History – Concept – Development
The 2018 New York City MTA subway station mosaic installlation, Migration, is a revisiting and expansion of the MTA commission of the same name, at the same station, completed in 1999. I was nominated for the 1999 commission by Dowoti Desir, who knew my work from her time as a curator at the Studio Museum of Harlem. Dowoti is a Haitian-born scholar, priestess, and curator deeply engaged in the history, culture, and spiritual roots of the African diaspora. Dowoti knew well the history and development of my work contemplating identity, traditions and spirituality in African Amerian culture, the African diaspora, as well as the universal dynamics of the individual and identity in relation to larger social forces.
In 1991, at Dowoti’s suggestion, I applied for and was awarded a Leila-Wallace grant for a self-designed research project in Cote d’Ivoire. Being welcomed then initiated and working with a group of Baule, Senufo and Dan wood carvers opened the door to the spiritual and social worlds; the traditions, practices, rituals and Poro societies of some of the peoples of Cote d’Ivoire and Mali. Since that time, I have done projects working with local indigenous artisans, spiritual and social leaders, and indigenous peoples activists in clan-based societies in other parts of the world: the Ainu of Hokkaido Japan, the Amis of Taiwan, the Maya of Guatemala. Looking at the individual sense of self, place, acceptance, and identity within the social and spiritual hierarchies on a small village scale as well as on a national scale has been at the core of my work.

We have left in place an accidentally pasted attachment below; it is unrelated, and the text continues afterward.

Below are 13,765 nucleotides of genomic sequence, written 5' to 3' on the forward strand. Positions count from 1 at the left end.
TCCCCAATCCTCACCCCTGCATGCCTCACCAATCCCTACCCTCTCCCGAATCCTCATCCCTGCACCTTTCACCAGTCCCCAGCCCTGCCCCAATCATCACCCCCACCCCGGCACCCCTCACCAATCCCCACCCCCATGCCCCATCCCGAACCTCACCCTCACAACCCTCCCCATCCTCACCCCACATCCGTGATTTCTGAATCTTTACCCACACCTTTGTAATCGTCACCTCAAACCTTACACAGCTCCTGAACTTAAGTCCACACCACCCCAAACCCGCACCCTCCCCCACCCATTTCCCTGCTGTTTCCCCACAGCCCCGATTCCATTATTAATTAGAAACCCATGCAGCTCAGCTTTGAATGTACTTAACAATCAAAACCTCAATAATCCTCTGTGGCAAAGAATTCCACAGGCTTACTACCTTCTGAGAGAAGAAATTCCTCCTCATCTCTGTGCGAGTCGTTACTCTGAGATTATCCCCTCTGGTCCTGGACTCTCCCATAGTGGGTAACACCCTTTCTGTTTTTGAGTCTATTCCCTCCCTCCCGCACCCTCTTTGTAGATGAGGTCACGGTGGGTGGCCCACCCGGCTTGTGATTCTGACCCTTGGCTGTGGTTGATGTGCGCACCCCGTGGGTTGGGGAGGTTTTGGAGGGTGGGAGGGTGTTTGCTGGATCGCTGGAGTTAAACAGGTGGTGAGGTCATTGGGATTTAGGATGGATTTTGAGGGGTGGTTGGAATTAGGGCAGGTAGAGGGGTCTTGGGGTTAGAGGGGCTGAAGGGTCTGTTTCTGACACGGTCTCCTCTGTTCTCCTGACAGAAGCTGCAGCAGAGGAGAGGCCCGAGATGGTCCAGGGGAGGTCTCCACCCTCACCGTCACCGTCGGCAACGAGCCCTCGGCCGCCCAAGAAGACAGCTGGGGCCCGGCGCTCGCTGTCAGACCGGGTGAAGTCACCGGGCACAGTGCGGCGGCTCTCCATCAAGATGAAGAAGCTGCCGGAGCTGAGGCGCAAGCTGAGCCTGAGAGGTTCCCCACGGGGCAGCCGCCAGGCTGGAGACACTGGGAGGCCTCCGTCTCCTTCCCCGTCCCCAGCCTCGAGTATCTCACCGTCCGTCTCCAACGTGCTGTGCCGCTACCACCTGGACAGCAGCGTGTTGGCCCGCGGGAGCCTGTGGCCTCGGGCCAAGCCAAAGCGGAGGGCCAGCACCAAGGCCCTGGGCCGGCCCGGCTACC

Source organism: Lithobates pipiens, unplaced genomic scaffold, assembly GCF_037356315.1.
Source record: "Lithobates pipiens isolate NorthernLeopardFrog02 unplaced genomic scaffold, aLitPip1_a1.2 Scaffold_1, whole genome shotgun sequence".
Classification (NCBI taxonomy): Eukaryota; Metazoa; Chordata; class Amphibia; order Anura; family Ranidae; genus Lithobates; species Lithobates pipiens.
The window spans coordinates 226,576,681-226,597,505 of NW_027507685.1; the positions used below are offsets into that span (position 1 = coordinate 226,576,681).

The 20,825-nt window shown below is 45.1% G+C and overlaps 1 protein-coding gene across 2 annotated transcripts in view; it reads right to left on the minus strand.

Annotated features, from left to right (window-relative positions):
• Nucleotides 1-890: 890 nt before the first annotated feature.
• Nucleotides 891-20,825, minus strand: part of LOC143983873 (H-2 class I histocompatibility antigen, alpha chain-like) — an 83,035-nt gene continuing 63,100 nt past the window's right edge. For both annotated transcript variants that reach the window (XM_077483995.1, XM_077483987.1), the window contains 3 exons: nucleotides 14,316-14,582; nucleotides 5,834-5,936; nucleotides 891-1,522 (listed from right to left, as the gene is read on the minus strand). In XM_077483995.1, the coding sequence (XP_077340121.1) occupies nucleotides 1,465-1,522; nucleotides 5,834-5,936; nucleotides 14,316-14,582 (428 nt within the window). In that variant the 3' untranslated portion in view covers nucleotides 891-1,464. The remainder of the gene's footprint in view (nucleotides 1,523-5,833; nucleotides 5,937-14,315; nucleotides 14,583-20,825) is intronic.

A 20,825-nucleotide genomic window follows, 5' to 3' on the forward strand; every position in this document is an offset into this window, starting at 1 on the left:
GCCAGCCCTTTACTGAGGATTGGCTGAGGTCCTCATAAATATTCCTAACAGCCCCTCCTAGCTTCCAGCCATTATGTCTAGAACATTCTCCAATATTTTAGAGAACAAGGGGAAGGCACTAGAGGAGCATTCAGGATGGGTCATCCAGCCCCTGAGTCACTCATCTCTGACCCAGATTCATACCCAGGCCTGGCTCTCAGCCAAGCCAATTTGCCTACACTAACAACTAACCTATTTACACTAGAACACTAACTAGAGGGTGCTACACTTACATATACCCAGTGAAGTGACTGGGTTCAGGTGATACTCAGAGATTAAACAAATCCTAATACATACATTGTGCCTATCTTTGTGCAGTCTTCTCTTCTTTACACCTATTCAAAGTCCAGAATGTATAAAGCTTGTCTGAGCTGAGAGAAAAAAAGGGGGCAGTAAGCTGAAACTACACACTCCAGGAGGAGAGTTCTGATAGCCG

My personal history infused the development of my concept for the subway station art work with a special significance. My grandfather and grandmother migrated from Jamaica to Harlem after both working on the Panama canal as so many people of the Caribbean did at the turn of the last century. They migrated to Harlem, the only place in New York City that they knew they would be accepted, and eventually livied and raised my father and uncle one block from the site of the present subway station commission. Incredible convergence of happenstance.